Euro 2012 - Ukraine rocked by stomach bug
Ukraine have suffered a worrying illness scare, just days before the Euro 2012 co-hosts play their opening match against Sweden, with 10 players suffering from stomach upset, coach Oleg Blokhin said after a 2-0 warm-up defeat by Turkey.
Influential midfielder Anatoly Tymoshchuk is being treated on a drip while striker Andriy Voronin is also ill.
"Tymoshchyk is still in bad condition, we have got him on a drip. And this is not funny. We have to wait for the doctors' verdict but the situation is far from funny," Blokhin said after the defeat in Ingolstadt, Germany.
"I do not know the reason for the illness because we all ate different food. We have one week to recover...it's good that it did not happen on June 11."
Ukraine, who suffered their second successive friendly loss after a 3-2 defeat against Austria last Friday, begin their Group D campaign against Sweden in Kiev on Monday.
Blokhin said defender Bohdan Butko and midfielder Denys Garmash were also afflicted but were well enough to start against Turkey.
"If Butko and Garmash refused to play I could have cancelled the game because of a lack of players," he said.
Caner Erkin opened the scoring for the Turks midway through the first half with a sharp stretching finish after he had been found in the box by Mustafa Pektemek.
Roared on by the vast majority of the 10,000 crowd, Turkey scored the second with a quarter of an hour of the game remaining, thanks to a cool, lobbed finish from Pektemek after good work by substitute Tuncay Sanli.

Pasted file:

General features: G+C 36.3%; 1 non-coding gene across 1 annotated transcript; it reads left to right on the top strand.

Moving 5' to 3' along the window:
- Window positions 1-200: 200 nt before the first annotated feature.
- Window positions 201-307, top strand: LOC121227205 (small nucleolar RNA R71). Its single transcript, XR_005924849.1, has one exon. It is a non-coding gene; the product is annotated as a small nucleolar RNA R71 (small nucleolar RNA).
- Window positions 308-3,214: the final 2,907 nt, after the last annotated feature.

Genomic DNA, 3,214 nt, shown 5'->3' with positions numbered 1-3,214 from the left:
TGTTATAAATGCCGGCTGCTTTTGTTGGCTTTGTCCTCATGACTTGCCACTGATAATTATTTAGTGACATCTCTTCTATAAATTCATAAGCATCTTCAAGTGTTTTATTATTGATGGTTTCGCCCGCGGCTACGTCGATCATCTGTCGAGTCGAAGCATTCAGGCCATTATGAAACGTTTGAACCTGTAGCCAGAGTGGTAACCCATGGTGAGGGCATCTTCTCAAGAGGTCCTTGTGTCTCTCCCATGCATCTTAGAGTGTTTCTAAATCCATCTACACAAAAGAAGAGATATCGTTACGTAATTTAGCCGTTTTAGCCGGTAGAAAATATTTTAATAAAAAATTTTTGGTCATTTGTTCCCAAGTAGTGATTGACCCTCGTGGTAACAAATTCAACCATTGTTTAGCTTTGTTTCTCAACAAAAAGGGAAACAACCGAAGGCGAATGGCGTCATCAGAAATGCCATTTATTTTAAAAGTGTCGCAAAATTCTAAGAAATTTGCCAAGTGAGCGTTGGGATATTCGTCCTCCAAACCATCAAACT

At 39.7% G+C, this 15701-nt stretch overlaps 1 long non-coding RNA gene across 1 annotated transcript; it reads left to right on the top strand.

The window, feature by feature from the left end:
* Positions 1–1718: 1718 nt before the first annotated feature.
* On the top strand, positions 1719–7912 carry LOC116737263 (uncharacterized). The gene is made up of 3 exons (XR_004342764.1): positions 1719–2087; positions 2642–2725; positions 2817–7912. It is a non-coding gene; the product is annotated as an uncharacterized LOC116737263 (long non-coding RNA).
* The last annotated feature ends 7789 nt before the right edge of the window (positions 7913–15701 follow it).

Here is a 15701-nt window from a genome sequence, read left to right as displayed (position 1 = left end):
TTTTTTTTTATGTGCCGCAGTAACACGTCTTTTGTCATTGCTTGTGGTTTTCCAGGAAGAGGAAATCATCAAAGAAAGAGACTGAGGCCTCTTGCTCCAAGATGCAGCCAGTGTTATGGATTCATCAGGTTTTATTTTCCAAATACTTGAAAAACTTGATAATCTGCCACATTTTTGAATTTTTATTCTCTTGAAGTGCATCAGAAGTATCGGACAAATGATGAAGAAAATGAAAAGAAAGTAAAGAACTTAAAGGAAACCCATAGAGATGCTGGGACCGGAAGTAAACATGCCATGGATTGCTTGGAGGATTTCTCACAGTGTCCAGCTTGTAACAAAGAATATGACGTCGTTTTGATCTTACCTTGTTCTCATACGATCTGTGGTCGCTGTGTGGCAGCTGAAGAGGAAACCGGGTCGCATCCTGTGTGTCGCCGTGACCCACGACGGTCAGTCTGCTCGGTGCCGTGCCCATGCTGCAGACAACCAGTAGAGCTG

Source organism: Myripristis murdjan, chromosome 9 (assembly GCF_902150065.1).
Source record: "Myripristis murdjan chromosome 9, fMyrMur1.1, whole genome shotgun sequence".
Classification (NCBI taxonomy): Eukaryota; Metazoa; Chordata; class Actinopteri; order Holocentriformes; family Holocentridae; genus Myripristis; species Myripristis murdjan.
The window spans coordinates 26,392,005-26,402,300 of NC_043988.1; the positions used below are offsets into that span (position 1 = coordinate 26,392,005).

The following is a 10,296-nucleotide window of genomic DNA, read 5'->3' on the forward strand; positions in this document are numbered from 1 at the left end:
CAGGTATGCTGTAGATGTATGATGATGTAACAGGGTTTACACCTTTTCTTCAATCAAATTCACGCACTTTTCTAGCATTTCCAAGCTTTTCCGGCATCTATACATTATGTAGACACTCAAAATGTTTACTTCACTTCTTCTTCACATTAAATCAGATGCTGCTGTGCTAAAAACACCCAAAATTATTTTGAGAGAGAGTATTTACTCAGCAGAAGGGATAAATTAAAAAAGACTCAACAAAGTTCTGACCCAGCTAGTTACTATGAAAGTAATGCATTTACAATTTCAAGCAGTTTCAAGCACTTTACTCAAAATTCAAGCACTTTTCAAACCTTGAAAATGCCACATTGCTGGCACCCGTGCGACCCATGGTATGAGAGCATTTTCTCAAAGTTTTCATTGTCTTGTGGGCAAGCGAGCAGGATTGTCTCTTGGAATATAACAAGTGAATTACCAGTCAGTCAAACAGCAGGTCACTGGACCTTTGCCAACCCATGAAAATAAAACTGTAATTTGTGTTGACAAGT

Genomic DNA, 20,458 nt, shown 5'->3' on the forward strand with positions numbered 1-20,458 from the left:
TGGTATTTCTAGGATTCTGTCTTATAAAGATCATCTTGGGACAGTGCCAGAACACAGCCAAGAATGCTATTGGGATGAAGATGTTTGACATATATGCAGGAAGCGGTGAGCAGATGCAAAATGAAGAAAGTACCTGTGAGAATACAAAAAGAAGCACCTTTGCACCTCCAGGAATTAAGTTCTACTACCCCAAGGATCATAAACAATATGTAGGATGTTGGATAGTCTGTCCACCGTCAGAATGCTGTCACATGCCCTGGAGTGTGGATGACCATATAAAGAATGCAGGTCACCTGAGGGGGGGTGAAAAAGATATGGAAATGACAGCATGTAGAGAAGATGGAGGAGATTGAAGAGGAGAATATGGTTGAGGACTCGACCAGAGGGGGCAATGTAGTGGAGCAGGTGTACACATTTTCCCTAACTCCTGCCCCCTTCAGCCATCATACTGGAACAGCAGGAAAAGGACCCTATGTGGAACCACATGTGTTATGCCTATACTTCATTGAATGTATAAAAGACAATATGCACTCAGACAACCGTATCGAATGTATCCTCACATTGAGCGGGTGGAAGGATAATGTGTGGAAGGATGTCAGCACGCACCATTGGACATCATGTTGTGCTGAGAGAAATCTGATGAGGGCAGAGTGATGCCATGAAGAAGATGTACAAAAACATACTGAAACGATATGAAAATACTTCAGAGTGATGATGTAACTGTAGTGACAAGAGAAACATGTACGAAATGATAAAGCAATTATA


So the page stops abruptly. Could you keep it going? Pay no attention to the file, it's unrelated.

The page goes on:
After Erkin’s opener - his first goal in his 15th appearance for his country - Turkey could have had a second just after the half-hour mark when Pektemek failed to control Arda Turan’s lovely ball over the top, and Oleksandr Kucher was able to come across to cover.
Ukraine did show moments of promise from set-pieces, and the Euro 2012 co-hosts’ best chance of the half came a few minutes before the break.
Oleksandr Aliyev’s floated free-kick towards the penalty spot was flicked goalwards by Yaroslav Rakytskiy, but Turkey goalkeeper Fehmi Mert Gunok went full-length to claw the ball out.
Aliyev then forced another, far easier, save from Mert as Ukraine ended the half on the attack.
Blokhin made a succession of second-half substitutions, including the introduction of captain Andriy Shevchenko, but it was Turkey who made the second half running and netted the second goal of the game.
The scorer of the first goal, Pektemek, converted the second in fine style with a chipped finish over Ukraine goalkeeper Andriy Pyatov after an excellent offside trap beating break down the right from substitute Tuncay.
Five minutes later it could have been three, but Hamit Altintop's free-kick from the left hit the crossbar and Pyatov’s subsequent save came from a Turkish player in an offside position.
There were flashes of intent from Blokhin’s side in the final moments, and inevitably they came from their captain and talisman Shevchenko.
The former Milan star showed the liquid movement of old when he drifted off Egemen Korkmaz to get on the end of a floated ball into the box from Serhiy Nazarenko.
The movement was Milan-vintage Shevchenko but the finish was unfortunately more resonant of his Chelsea days, as the 35-year-old failed to get enough of a connection on his header and the ball squirted wide of Mert’s goal.
Shevchenko’s pace may have gone, with Blokhin now employing him in the false striker role rather than playing on the last defender.
Yet his football brain remains, and he showed great awareness to nick the ball on the edge of the box and, after bursting past Korkmaz, flicking an effort towards goal.
However, his chip hit the top of Mert’s crossbar and Ukraine’s final chance had gone. Their plane back to their homeland left Germany just an hour after the final whistle, and there will be much for coach Blokhin to ponder on the flight.